Digging Into the Subtle Knife

His Dark Materials

I’ve been reading Philip Pullman’s The Subtle Knife for a bit, and enjoying it immensely (despite his growingly obvious axe to grind). The chemistry between Will and Lyra is there from the get-go, and though I miss exploring Lyra’s twisted world, Cittagazze intrigues me. I want to find out more.

But I’m confused about one thing: why is it so important that Will Parry be “a murderer”? It’s the answer the Aletheometer gives Lyra when she asks about him, and it’s the answer that gives her considerable comfort and enables her to trust him. But a murderer he isn’t. Not in the legal sense, as far as I can see, and certainly not in the moral sense, either.

For one thing, the person who died had no business being in Will’s house whatsoever and was clearly up to no good. Self defence could be reasonably argued. Will is willing to kill later in the book, but the people he’s fighting against certainly aren’t above trying to kill him. He’s spent years looking after his mentally incapacitated mother, and again I find his actions to be wholly justified.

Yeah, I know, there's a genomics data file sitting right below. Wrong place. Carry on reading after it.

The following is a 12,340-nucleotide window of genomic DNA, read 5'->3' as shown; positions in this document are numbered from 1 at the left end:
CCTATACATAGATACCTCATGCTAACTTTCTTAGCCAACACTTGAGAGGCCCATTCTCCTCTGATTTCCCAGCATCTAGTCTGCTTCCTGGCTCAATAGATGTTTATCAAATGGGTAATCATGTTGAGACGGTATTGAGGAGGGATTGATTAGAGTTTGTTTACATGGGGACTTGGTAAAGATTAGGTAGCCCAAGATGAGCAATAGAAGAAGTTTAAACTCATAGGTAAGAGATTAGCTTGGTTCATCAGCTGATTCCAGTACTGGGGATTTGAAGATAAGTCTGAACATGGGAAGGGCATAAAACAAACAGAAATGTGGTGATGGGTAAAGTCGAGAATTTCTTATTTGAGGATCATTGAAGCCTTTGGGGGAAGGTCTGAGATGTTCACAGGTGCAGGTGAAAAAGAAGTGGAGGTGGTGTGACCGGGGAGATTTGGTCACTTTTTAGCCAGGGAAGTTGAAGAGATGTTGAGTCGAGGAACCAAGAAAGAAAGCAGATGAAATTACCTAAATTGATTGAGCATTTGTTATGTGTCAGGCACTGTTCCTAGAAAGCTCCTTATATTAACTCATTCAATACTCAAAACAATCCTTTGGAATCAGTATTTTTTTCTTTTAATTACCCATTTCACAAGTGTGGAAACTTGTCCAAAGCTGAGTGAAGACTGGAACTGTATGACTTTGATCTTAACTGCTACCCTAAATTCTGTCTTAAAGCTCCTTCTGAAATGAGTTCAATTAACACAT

Moreover, as Philip Pullman describes the first death scene, the man that Will fights only dies because he falls down a flight of stairs — after tripping over a cat that gets in the way while he struggles with Will. The man’s death is an accident. Again, Will should not consider himself a murderer.

I can accept the fact that Will’s guilty conscience could be telling him that he is a murderer, but the Alethiometer? It’s the first false thing it tells Lyra. Makes no sense to me. Now, if Philip Pullman had Will pick up the man’s fallen gun, and if that gun went off in such a way that you weren’t sure if it was an accident or in the heat of the moment, then I would be less certain of Will’s innocence. But I’m not sure what Philip Pullman is getting at, here.

Hurricane Lili weakened to a category 2 before making landfall on the central coast of Louisiana. It spared New Orleans a direct hit, but I bet things are a bit of a mess out there. I still haven’t heard from Pat Degan, but I’m hoping that he’s staying upstate with friends.

The remnants of Lili promise to make Friday night and Saturday morning very interesting, with a lot of rain and gusts up to 70 km/h. Truth is, Ontario needs this rain. I only wish the water didn’t have to crash into Louisiana in order to get here.

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